Four months into the season, this is becoming the year of the blowout.
Competition is so tough and so deep that it's rare when anyone wins by more than a shot or two. But when Appleby won the Houston Open by six shots, it was the sixth time in 16 tournaments that the margin of victory was at least five shots.
These guys are good. But some of these guys aren't having to sweat very much.
'I've watched tournaments where players had big victories and thought, 'I don't know how easy it would be or how crazy it would be,'' Appleby said. 'I felt comfortable and relaxed knowing there was no way I could mess up the tournament.'
How rare is a victory by five shots or more?
There were only four tournaments decided by that margin all of last year, and only twice in the last 10 years have there been more than six tournaments won by at least five shots. It happened seven times in 2003 and eight times in 2000 -- half of those by Tiger Woods, who won the U.S. Open by 15, the British Open by eight, the NEC Invitational by 11 and the Memorial by five.
Phil Mickelson owns the largest margin of victory this year, winning by 13 shots at the BellSouth Classic.
Two blowouts have come from first-time PGA TOUR winners -- rookie J.B. Holmes by seven shots in Phoenix and Arron Oberholser by five shots at Pebble Beach. The other big winners were David Toms (five shots at the Sony Open) and Stephen Ames (six shots at The Players Championship).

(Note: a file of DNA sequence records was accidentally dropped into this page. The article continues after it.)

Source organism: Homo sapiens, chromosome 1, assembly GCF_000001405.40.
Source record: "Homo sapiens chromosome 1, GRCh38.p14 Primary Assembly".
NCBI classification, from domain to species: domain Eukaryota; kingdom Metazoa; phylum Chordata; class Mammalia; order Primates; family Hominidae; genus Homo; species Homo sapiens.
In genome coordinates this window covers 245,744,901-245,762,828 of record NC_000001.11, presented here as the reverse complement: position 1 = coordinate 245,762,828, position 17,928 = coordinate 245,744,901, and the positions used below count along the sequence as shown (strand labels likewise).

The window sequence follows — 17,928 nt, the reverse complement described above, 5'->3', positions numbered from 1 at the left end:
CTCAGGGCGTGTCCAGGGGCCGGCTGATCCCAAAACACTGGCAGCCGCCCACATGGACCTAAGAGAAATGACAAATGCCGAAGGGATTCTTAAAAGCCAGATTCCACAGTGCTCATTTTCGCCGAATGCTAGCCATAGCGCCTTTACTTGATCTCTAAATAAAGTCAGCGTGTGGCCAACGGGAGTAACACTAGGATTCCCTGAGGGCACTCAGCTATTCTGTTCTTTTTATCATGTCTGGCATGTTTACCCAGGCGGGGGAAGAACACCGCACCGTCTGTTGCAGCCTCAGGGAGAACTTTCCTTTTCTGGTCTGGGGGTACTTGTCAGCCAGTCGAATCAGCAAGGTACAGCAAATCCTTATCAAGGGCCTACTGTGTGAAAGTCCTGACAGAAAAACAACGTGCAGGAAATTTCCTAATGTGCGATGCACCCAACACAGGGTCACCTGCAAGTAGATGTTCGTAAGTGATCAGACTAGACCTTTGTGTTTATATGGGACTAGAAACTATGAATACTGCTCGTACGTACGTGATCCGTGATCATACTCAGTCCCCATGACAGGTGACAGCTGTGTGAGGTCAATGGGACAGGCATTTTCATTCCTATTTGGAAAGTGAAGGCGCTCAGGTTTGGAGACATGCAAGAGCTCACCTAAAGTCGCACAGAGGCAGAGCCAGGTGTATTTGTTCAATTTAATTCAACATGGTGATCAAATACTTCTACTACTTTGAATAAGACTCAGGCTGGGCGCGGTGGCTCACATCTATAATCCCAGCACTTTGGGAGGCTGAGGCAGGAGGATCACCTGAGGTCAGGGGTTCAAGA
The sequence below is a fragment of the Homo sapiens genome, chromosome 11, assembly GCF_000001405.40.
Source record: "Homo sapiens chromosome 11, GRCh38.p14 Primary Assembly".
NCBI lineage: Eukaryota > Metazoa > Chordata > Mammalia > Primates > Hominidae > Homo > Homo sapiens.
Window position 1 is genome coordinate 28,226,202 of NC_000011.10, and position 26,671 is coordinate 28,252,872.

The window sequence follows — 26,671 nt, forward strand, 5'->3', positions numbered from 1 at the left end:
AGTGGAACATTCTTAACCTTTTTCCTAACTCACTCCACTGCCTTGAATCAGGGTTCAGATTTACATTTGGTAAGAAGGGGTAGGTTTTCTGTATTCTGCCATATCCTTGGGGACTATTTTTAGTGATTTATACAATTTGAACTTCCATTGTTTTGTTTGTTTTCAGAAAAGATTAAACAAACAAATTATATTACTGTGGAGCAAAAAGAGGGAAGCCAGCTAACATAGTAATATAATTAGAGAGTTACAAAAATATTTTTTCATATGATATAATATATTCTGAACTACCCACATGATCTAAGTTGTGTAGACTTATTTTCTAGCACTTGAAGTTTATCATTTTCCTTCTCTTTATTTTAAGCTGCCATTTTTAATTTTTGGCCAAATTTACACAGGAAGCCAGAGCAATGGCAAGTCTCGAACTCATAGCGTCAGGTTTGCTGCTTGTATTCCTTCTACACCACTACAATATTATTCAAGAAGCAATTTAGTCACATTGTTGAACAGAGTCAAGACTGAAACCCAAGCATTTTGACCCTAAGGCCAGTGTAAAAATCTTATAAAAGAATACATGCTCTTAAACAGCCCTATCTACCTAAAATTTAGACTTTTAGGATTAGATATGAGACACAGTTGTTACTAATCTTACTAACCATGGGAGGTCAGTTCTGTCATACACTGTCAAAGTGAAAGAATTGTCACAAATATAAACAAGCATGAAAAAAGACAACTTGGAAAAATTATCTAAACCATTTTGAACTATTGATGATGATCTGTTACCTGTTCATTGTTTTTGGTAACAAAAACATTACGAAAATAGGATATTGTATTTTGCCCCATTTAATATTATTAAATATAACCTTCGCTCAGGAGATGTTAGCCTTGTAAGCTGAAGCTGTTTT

Since the PGA TOUR was formed in 1969, the biggest year of blowouts was in 1982, when nine tournaments were decided by five shots or more. The tightest year was 1991, when the largest margin of victory all year was four shots, and 17 events were won in a playoff.
Michelle Wie's charity is getting as much attention as her golf.
The 16-year-old from Hawaii donated $500,000 to the Hurricane Katrina Relief Fund when she turned pro last October. Now, she has donated $300,000 to an endowment at the Yonsei University Severance Hospital and Korea University Medical Center that will pay for operations for more than 30 children who could not otherwise afford them.
Wie will be in South Korea next week for the SK Telecom Open, her eighth time competing against the men.
'Before she made a commitment to play in the SK Telecom Open, Michelle wanted to do something in her first trip to Korea as a professional golfer and she wanted to help children with illnesses but whose parents don't have the money to pay (for) the surgery,' her father, B.J. Wie, told The Honolulu Advertiser.
The hospital selected which children, between the ages of 8 and 18, would get the operations.
ON THE RISE
Steve Stricker was on his way to pay his taxes when life took a turn for the better.
A four-time winner on the PGA TOUR who is having to get by on sponsors' exemptions this year, Stricker had not played since the Ford Championship at Doral the first week of March and his prospects were looking bleak. Then he got a call from Steve Timms, the tournament director of the Houston Open, offering him an exemption.